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How English Became English

By Henry Hitchings

Pub Date: Sept. 23rd, 2008
ISBN: 978-0-374-25410-0
Publisher: Farrar, Straus and Giroux

Hitchings, who wrote earlier about Samuel Johnson’s dictionary (Defining the World, 2005), again displays his astonishing knowledge of the English language’s myriad roots.

English has been and no doubt always will be a salmagundi, the author declares, blending words from many other tongues into one splendid, ever-changing linguistic dish. It’s vocabulary that interests him here—grammar is far more resistant to change, he notes—and after some factual table-setting (approximately 350 languages have contributed to English) he serves his main courses one century at a time. Hitchings effortlessly blends world history with linguistic history, helping us see that we appropriate words for numerous reasons: trade, conquest, fashion, food, art and so on. The Anglo-Saxons, we learn, had more than 30 words for warrior. From Arabic we gained words for alchemy that then migrated into math and science, such as zero and cipher. Chaucer, the author writes, was “a literary magpie” who liberated the language. The rise of the printing press ignited another vocabulary explosion. In the 16th century, English conflicts with Spain brought an influx of Spanish words, among them armada, hammock and mosquito. Shakespeare is the first known user of some 1,700 words. From the New World came potato and tobacco; Capt. John Smith was the first to use adrift and roomy. Greek, avers Hitchings, has remained a source of high-culture (even highfalutin) words like deipnosophist and pathos. Many French words deal with culture, leisure and food (no surprise there); soirée first appeared in the fiction of Fanny Burney. The British occupation of India brought the words teapot, curry and pajamas. In later days, advertising, mass media, the Internet and the “global village” have all accelerated the growth and spread of English. Hitchings notes in several places the impossibility and undesirability of attempting to close and bar the doors of this eternally flexible and omnivorous tongue.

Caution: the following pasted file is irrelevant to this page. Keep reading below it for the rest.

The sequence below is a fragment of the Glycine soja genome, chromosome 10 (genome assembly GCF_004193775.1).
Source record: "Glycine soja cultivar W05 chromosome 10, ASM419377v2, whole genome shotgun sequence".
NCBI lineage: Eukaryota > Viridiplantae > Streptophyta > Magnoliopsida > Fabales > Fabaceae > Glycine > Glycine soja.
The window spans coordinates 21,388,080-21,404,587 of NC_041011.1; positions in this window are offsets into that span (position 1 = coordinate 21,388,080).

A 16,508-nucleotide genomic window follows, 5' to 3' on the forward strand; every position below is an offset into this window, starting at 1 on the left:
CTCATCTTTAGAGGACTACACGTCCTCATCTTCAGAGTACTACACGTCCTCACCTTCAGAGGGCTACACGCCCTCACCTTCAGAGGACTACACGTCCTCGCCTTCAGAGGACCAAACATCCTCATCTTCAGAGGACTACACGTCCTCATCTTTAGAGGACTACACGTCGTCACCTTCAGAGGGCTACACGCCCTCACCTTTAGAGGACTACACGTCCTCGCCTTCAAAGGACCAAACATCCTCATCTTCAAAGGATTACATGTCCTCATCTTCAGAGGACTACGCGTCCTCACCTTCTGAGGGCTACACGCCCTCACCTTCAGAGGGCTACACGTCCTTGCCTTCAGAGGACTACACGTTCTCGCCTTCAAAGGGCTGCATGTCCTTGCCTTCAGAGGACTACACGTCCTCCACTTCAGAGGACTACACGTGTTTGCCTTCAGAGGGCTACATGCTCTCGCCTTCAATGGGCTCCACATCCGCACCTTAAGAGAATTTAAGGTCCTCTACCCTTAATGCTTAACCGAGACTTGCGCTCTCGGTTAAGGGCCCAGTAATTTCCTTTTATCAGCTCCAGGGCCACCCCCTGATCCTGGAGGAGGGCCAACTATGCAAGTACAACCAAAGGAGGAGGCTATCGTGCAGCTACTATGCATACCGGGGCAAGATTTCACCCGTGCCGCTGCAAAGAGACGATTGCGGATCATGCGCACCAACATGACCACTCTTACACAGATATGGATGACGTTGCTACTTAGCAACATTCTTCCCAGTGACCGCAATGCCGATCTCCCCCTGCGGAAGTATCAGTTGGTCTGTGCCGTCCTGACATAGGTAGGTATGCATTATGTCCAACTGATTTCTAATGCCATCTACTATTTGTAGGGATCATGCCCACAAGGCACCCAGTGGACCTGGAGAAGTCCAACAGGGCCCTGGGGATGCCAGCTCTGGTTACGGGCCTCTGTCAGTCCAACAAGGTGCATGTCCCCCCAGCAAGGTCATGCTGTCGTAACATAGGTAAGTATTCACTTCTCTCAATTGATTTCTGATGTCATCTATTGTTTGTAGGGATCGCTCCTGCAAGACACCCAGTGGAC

Learned, wise and educative, though a bit weighty for the average nightstand.